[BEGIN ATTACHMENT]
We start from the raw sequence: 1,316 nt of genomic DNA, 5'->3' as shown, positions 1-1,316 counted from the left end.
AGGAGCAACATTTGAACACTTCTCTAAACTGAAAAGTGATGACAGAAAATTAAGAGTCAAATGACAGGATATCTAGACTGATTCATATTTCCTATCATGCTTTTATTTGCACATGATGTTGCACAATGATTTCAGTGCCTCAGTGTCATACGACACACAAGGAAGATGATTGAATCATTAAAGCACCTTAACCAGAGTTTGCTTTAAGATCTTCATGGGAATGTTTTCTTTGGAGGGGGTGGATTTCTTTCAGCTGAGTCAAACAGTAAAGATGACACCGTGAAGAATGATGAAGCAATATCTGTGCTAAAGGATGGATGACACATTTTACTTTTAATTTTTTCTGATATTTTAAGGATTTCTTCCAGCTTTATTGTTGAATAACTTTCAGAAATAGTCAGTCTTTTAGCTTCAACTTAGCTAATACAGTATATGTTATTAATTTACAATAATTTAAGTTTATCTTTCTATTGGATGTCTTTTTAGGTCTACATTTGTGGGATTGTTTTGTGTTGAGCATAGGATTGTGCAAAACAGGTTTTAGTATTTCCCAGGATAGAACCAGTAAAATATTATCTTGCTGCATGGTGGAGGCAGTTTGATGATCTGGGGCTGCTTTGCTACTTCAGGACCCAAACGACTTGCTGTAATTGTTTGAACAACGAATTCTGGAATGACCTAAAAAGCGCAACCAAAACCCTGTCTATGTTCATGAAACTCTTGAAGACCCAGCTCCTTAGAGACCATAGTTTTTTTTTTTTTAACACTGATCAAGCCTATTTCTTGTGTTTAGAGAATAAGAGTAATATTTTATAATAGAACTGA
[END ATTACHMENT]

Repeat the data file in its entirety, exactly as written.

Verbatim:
We start from the raw sequence: 1,316 nt of genomic DNA, 5'->3' as shown, positions 1-1,316 counted from the left end.
AGGAGCAACATTTGAACACTTCTCTAAACTGAAAAGTGATGACAGAAAATTAAGAGTCAAATGACAGGATATCTAGACTGATTCATATTTCCTATCATGCTTTTATTTGCACATGATGTTGCACAATGATTTCAGTGCCTCAGTGTCATACGACACACAAGGAAGATGATTGAATCATTAAAGCACCTTAACCAGAGTTTGCTTTAAGATCTTCATGGGAATGTTTTCTTTGGAGGGGGTGGATTTCTTTCAGCTGAGTCAAACAGTAAAGATGACACCGTGAAGAATGATGAAGCAATATCTGTGCTAAAGGATGGATGACACATTTTACTTTTAATTTTTTCTGATATTTTAAGGATTTCTTCCAGCTTTATTGTTGAATAACTTTCAGAAATAGTCAGTCTTTTAGCTTCAACTTAGCTAATACAGTATATGTTATTAATTTACAATAATTTAAGTTTATCTTTCTATTGGATGTCTTTTTAGGTCTACATTTGTGGGATTGTTTTGTGTTGAGCATAGGATTGTGCAAAACAGGTTTTAGTATTTCCCAGGATAGAACCAGTAAAATATTATCTTGCTGCATGGTGGAGGCAGTTTGATGATCTGGGGCTGCTTTGCTACTTCAGGACCCAAACGACTTGCTGTAATTGTTTGAACAACGAATTCTGGAATGACCTAAAAAGCGCAACCAAAACCCTGTCTATGTTCATGAAACTCTTGAAGACCCAGCTCCTTAGAGACCATAGTTTTTTTTTTTTTAACACTGATCAAGCCTATTTCTTGTGTTTAGAGAATAAGAGTAATATTTTATAATAGAACTGA